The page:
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August 9, 2004 7:39 a.m.
London

In the old days under Saddam, the man known as the office boy for FOX News in Baghdad was Ra-ed. He had a wide, nervous smile pasted on his face. He was an Iraqi working for the government and for us. If you looked at his face, you saw the grin of fear.

The second day I was in Baghdad, Ra-ed was late. Work started at 3 pm, and by 3:20 he still had not shown up, which meant the door was locked and we were out in the hall with no phones and no computers with a live shot coming up. I stood 20 feet down the hall while Moyed and two other guys tried to break the lock on the door. I could feel myself getting tense.

"This is wrong," I told Moyed.

"I know," he said.

"Can we fire him?" I asked.

"That is something we could do," Moyed said.

I hit my fist. It was the first time the crew saw me angry. They broke into the office through a wall in the BBC office next door and let us in. Ra-ed arrived a few minutes later. I went out to set up the computer. When I came back in the room the group was quiet. Ra-ed was moving around, his hands and eyes moving with nowhere to go in the small, white room.

"Tell him," Moyed said to me.

"You can't be late," I said to Ra-ed.

He apologized five or six times, every 15 minutes, until I told him to stop. I had assumed he was lazy, a government functionary who didn't care if he was late. I was wrong. My anger had created an enormous amount of fear for Ra-ed. After six years of being an office boy, of having a job and supporting a family, a new guy, me, was threatening to wipe it all out, simply by the accident of him arriving late one day. His hands and eyes moved rapidly. If I unwrapped a styrofoam cup of soup, he threw out the wrappers before I could. He stood nearby, anticipating what he could do, what I might need — a chair, water, a pen.

Harrigan video archive

Steve,
Your blog brought back some not-so-fond memories of nighttime raids on a Navy destroyer against North Viet Nam.  It was scary then, too, because the North Vietnamese shot back.  Big time.  And they were good, too.  Their shells hit within 25 ft. of the ship.  Fortunately they were going for direct hits and didn't try for air bursts near the ship. That would have been fatal for us exposed on the bridge. 
But being inside a tin can in the dark with people shooting at you is no fun.  It's exhilerating, but no fun, and I remembered it well as I read your blog. Thanks.  I think.
— Glen (Belton, TX)

Dear Steve,

I love reading your stories and hearing your reports on FOX. You are a terrific reporter! I know it can't always be easy, but just know that there are lots of us waiting to read your blogs and hear your reports. Thanks a lot for all of your hard work!

— Dee


Dear Steve, 

I just read your recent "blog" and my heartbeat accelerated. I swear I felt your anxiety!  My husband returned from Iraq in September, having spent 6 months with 1MEF.  I spent many nights awake, watching FOX , simultaneously laughing and crying as I realized that Ollie was actually enjoying himself and the FOX embedded reporters were getting a taste of what it means to be a Marine, adrenaline producing, good and bad. Thank you for your service to our country.  May the American people continue to  treasure truth in journalism.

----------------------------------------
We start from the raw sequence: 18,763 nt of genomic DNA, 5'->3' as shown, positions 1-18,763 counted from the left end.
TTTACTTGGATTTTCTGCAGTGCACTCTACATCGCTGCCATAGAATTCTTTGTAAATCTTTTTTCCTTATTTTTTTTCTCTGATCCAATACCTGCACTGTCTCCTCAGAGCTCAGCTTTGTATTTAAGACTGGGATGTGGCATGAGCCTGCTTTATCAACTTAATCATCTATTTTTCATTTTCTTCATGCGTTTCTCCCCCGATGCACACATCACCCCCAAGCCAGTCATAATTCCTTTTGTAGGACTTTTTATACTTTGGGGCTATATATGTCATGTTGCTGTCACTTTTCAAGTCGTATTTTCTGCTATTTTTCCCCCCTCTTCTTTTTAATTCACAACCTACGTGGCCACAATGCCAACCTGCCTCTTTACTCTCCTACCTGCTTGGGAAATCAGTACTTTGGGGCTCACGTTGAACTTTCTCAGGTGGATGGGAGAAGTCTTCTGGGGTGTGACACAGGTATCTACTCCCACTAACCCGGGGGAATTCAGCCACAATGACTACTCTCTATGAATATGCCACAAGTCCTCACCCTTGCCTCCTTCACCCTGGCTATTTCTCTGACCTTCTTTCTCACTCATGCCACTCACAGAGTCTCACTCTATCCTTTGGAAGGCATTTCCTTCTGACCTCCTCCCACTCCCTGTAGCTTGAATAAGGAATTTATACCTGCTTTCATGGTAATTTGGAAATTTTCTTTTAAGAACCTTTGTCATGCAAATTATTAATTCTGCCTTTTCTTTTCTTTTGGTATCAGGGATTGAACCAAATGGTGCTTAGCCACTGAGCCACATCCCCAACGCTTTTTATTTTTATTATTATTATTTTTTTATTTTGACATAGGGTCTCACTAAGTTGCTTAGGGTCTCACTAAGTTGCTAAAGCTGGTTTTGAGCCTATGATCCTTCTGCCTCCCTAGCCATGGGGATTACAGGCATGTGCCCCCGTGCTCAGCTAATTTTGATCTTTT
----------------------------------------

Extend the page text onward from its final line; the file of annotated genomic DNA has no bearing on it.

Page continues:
Sincerely,  Julia


Steve,

All I can say is WOW.  The military deserve much more respect than they get.  It is very hard for people back in the United States to understand what is really going on over there and you do a great job of trying to relay circumstances to us.  Please tell the military that we respect their service, and pray for their safe return.

Keep up the good work and your head down.

— Cathy (Beaver, PA)


Dear Steve,
My husband and I watch FOX News all the time, so I see you and the other FOX reporters in Iraq, (and other dangerous countries) so far away from home, being so brave.  And I think, how can they sound so calm when reporting to us your daily news reports? 
Sometimes I get so frustrated when you give your report, then the anchors just say, "Thank's Steve," almost like you are reporting from next door, and so matter of fact. Good luck in your Arabic language lessons, and may God continue to keep you and our soldiers safe. We have several of our good friends' sons in Iraq now.
Thanks again for your bravery,
Ruth


Steve..  I check daily for your next Blog. I feel humbled by your experiences...especially, Rwanda. I'm glad you are learning Arabic (sounds like it will come in useful!)  Even before you started your Blogs, I worried for you.. and looked forward to your next report. I sure wish you would smile a bit more or even laugh... but then, after reading your accounts, I understand why. Take care of yourself and know that what you are doing in life really matters!

— Teresa (Gainesville, VA)


Steve,

As a Vietnam Veteran, I know how frightening combat can be. But at least in the Army I could shoot back. As a reporter, you can't even do that. You have to just gut up and do your job. For that you have earned my utmost respect. Jim from Virginia told you to keep your head down. May I suggest that you keep the other end down as well?

For you, one loud AIRBORNE!

Jim (Winston-Salem, NC)


Steve,

Thank you for your insightfulness.  I can only imagine the fear you must have felt.  Feeling trapped as the heat radiated  and wondering if the next round of fire is going to be the last you ever hear.  I admire you for your ability to suppress the panic, not show your vulnerability and allowing the unit to complete it's mission. Personally, I wouldn't have needed to go outside the Bradley, I would have urinated all over myself. You must have wanted to scream! 

— Todd (Tustin, California)

Steve Harrigan currently serves as a Miami-based correspondent for Fox News Channel (FNC). He joined the network in 2001 as a Moscow-based correspondent.